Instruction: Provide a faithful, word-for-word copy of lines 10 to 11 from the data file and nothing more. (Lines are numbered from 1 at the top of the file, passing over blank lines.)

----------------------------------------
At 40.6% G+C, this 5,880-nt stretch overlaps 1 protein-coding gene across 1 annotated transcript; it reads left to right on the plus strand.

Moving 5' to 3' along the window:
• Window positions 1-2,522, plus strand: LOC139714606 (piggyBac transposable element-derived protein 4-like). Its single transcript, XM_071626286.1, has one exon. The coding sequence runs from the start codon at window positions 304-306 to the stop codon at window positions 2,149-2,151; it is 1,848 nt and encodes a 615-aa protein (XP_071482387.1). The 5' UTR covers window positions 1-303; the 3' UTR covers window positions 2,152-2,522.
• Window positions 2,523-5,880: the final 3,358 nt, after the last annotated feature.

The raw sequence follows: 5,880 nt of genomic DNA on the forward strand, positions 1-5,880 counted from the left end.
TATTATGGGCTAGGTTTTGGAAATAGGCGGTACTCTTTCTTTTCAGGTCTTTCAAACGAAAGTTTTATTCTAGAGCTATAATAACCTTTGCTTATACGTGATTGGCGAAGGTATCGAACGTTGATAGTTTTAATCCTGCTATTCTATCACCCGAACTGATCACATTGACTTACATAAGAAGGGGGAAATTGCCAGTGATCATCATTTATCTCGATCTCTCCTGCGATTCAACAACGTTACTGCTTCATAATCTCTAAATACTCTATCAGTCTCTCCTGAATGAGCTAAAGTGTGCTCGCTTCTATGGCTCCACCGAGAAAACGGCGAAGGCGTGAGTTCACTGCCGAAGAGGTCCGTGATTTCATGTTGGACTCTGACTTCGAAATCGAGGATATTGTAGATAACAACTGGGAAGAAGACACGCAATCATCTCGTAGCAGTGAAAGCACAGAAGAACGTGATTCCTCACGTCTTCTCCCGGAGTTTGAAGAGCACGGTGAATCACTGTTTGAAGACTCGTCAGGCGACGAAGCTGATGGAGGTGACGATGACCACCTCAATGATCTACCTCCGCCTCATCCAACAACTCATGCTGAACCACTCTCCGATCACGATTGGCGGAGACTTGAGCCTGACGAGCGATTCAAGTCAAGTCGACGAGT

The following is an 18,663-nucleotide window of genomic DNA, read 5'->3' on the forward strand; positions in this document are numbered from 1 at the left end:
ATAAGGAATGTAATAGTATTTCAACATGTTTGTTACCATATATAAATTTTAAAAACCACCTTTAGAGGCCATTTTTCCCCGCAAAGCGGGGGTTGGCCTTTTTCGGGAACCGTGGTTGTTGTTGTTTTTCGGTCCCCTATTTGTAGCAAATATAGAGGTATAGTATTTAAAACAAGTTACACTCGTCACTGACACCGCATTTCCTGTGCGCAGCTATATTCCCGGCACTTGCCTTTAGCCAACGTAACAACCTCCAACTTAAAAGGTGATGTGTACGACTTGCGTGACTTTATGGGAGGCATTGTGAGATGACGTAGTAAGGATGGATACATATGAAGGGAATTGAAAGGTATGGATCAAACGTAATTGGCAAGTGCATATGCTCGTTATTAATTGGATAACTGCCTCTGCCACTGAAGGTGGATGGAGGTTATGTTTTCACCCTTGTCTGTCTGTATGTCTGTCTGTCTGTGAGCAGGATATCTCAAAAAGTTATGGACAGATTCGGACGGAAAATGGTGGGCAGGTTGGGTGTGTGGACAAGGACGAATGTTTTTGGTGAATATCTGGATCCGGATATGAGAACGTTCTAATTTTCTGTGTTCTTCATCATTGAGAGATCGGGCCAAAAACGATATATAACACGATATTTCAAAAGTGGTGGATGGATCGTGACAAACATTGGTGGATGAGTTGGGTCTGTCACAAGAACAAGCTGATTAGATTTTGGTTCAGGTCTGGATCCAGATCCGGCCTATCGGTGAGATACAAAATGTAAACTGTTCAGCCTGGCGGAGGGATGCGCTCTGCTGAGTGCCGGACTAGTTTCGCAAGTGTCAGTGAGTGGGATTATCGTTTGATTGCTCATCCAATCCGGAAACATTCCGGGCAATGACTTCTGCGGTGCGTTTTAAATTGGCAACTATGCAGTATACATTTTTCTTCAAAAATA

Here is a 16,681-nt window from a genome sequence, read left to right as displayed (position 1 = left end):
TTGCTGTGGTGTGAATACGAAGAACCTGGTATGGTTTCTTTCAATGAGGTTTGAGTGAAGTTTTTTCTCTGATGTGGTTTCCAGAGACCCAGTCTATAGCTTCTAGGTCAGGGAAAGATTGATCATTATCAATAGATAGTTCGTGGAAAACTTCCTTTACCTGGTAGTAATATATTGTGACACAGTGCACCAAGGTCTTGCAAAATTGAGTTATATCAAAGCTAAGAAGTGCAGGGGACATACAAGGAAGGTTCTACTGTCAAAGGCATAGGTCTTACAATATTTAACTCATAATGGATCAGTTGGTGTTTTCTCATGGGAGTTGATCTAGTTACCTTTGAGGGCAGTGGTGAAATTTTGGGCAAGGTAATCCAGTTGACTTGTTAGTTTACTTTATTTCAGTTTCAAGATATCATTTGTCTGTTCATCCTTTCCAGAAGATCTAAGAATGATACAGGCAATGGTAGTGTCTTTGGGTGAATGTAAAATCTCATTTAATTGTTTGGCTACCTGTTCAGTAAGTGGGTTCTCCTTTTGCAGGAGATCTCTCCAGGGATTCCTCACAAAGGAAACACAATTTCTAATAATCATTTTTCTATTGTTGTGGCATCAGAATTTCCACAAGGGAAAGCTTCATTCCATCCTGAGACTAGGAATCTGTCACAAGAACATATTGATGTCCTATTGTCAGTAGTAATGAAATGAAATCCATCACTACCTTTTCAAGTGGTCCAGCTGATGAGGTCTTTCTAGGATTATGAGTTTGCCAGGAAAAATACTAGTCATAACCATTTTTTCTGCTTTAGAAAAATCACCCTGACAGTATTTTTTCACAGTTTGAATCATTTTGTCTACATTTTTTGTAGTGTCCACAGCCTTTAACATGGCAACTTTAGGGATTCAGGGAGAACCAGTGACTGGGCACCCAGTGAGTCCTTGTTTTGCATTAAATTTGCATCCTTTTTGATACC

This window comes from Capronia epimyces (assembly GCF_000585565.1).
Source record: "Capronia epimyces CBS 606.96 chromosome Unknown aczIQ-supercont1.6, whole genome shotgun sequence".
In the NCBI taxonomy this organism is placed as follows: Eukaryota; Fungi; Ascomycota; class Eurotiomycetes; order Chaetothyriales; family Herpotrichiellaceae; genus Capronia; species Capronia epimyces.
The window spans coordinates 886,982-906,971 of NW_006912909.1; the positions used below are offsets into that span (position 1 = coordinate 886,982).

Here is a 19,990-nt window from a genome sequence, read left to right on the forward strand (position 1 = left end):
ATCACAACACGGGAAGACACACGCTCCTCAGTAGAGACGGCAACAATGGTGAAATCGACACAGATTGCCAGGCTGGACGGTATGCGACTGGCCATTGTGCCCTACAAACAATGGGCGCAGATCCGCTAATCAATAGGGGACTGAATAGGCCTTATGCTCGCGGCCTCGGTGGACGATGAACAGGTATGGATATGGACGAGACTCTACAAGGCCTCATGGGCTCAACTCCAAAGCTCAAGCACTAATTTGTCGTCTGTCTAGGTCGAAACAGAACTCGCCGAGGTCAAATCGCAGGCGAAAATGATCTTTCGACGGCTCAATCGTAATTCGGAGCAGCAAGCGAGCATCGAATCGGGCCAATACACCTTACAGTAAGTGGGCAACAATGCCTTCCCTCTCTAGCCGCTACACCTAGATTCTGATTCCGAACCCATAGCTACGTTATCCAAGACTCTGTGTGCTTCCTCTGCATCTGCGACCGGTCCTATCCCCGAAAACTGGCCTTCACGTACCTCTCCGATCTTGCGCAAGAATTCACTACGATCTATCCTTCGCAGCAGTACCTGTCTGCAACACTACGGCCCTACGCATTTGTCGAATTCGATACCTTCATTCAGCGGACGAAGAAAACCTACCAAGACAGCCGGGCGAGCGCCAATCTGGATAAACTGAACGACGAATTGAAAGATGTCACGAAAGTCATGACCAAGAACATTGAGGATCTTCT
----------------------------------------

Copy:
TTGCTGTGGTGTGAATACGAAGAACCTGGTATGGTTTCTTTCAATGAGGTTTGAGTGAAGTTTTTTCTCTGATGTGGTTTCCAGAGACCCAGTCTATAGCTTCTAGGTCAGGGAAAGATTGATCATTATCAATAGATAGTTCGTGGAAAACTTCCTTTACCTGGTAGTAATATATTGTGACACAGTGCACCAAGGTCTTGCAAAATTGAGTTATATCAAAGCTAAGAAGTGCAGGGGACATACAAGGAAGGTTCTACTGTCAAAGGCATAGGTCTTACAATATTTAACTCATAATGGATCAGTTGGTGTTTTCTCATGGGAGTTGATCTAGTTACCTTTGAGGGCAGTGGTGAAATTTTGGGCAAGGTAATCCAGTTGACTTGTTAGTTTACTTTATTTCAGTTTCAAGATATCATTTGTCTGTTCATCCTTTCCAGAAGATCTAAGAATGATACAGGCAATGGTAGTGTCTTTGGGTGAATGTAAAATCTCATTTAATTGTTTGGCTACCTGTTCAGTAAGTGGGTTCTCCTTTTGCAGGAGATCTCTCCAGGGATTCCTCACAAAGGAAACACAATTTCTAATAATCATTTTTCTATTGTTGTGGCATCAGAATTTCCACAAGGGAAAGCTTCATTCCATCCTGAGACTAGGAATCTGTCACAAGAACATATTGATGTCCTATTGTCAGTAGTAATGAAATGAAATCCATCACTACCTTTTCAAGTGGTCCAGCTGATGAGGTCTTTCTAGGATTATGAGTTTGCCAGGAAAAATACTAGTCATAACCATTTTTTCTGCTTTAGAAAAATCACCCTGACAGTATTTTTTCACAGTTTGAATCATTTTGTCTACATTTTTTGTAGTGTCCACAGCCTTTAACATGGCAACTTTAGGGATTCAGGGAGAACCAGTGACTGGGCACCCAGTGAGTCCTTGTTTTGCATTAAATTTGCATCCTTTTTGATACC

This window comes from Capronia epimyces (assembly GCF_000585565.1).